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The folks doing knee and hip replacement surgery at Bryn Mawr (PA) Hospital must be doing something right. For the second year in a row, the 330-bed hospital has been named "Best Performer" for operating room effectiveness and efficiency by OR Benchmarks, a Santa Fe, NM-based benchmarking company. The hospital was one of a dozen studied that provided data to OR Benchmarks on 51 cases of total knee replacements. Thus far, the company has collected data on 880 cases over the past five years. Data collected ranged from cost of supplies to use of clinical pathways.
Among the findings for the current year:
For total hip replacements, 19 facilities submitted 75 cases, bringing OR Benchmarks’ total number of cases over the last five years to 697. The findings in that study showed that the prostheses represented 81% of the total costs. Cemented implants most often are used in older patients where there might be fears of low bone density. Younger patients are more likely to get the more expensive noncemented models, in part, because they are more likely to need a new replacement later in life, and the noncemented versions are easier to remove.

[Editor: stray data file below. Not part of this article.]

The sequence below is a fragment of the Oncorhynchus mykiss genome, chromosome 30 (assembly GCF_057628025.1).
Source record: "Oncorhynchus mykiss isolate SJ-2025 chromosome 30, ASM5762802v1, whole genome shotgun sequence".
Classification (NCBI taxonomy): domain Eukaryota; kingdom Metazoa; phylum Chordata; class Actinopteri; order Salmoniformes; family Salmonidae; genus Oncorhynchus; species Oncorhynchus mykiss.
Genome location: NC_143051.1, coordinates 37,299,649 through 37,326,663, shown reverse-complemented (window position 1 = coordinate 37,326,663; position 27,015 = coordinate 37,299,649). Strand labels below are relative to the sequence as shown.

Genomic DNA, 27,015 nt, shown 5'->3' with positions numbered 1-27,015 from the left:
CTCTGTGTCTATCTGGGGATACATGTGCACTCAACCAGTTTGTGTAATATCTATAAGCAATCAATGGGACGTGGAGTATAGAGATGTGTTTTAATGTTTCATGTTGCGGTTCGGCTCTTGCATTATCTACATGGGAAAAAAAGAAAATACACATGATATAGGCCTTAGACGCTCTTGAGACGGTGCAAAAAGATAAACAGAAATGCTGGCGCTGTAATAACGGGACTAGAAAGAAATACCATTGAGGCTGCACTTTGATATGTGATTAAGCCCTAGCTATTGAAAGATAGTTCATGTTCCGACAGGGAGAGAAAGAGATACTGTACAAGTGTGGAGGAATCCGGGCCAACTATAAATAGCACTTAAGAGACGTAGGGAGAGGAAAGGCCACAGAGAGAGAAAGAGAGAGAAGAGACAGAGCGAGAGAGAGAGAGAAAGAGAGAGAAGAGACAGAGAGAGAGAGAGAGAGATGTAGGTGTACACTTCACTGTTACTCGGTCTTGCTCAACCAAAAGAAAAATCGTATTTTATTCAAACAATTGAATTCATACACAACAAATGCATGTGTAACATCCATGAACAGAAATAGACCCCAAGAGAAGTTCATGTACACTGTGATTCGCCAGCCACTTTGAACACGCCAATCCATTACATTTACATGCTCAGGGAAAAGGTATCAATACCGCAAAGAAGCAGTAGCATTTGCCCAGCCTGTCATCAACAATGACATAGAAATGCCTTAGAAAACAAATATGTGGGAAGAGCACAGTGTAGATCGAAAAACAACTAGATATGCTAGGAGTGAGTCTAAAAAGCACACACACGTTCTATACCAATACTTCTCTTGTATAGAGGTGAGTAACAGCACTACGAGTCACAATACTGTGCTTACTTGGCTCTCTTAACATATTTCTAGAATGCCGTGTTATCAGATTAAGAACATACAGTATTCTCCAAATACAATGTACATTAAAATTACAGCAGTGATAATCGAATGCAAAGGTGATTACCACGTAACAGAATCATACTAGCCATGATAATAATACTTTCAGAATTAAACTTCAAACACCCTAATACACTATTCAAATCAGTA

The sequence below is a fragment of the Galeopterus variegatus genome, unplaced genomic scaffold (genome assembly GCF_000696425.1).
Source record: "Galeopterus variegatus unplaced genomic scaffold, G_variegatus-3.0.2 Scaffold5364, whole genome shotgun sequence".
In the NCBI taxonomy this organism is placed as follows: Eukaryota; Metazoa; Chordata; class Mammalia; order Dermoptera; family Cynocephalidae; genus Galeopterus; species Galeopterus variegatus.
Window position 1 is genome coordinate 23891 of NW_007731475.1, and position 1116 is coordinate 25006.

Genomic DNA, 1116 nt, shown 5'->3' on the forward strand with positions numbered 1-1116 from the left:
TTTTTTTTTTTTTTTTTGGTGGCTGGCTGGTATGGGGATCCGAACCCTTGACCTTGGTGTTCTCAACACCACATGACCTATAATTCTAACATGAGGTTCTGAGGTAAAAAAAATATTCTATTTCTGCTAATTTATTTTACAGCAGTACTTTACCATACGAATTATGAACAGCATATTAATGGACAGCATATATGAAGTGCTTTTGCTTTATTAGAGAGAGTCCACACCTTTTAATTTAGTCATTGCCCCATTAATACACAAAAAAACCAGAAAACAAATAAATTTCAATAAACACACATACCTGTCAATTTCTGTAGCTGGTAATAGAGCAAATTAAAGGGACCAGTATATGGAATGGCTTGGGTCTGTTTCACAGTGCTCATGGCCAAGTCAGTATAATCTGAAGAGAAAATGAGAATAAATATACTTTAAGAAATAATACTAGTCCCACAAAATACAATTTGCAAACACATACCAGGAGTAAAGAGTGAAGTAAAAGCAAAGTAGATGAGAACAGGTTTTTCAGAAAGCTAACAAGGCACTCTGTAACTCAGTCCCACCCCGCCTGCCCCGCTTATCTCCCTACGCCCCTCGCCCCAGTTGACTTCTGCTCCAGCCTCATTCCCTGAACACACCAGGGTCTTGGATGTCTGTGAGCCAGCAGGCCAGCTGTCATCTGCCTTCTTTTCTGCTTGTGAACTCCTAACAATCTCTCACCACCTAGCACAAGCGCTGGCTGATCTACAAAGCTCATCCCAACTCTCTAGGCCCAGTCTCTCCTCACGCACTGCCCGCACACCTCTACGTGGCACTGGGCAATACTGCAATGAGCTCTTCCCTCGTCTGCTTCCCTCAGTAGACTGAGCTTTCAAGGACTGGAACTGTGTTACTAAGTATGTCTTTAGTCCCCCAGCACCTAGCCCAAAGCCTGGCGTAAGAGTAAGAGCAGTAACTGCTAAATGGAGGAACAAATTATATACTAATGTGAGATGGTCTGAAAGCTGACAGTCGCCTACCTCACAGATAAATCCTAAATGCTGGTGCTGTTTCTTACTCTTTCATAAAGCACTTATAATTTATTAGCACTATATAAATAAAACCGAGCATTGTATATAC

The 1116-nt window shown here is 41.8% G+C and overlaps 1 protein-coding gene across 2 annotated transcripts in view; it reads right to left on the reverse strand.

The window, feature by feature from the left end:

Other findings include:
Robert Good, MD, chief of the division of orthopedic surgery at Bryn Mawr Hospital says his facility consistently fell at the low end in all of the key categories. But while the good performance at Bryn Mawr is a pat on the back, Good says he and his team need to look carefully at the data "to see what we can do better."
Good was particularly pleased with his facility’s turnover time and the low costs for implants that he had negotiated with vendors. "We have a real team effort here with administration, surgeons, and social workers," he says. "But I think we can do better in our turnover time. And there is a big problem with pain control, particularly in the total knee replacement." Another area he says could be improved is setting up better in-home and outpatient rehabilitation programs.
The whole report will be disseminated to key hospital administrators, orthopedists, and OR nurses. "You never really know how you are doing until you look at the data," he explains. "We used to do an operation for recurrent shoulder dislocation and thought patients did really well. But after five years, we decided to review the cases and found out that wasn’t true. You have to look at the data and reevaluate it. Just thinking you have an acceptable infection rate isn’t enough. You have to see how you compare to others."
[For more information, contact:
• OR Benchmarks, P.O. Box 5303, Santa Fe, NM 87502-5303. Telephone: (877) 877-4031.
• Robert Good, MD, Chief of Division of Orthopedic Surgery, Bryn Mawr Hospital, 130 S. Bryn Mawr Ave., Bryn Mawr, PA 19010. Telephone: (610) 527-2727.]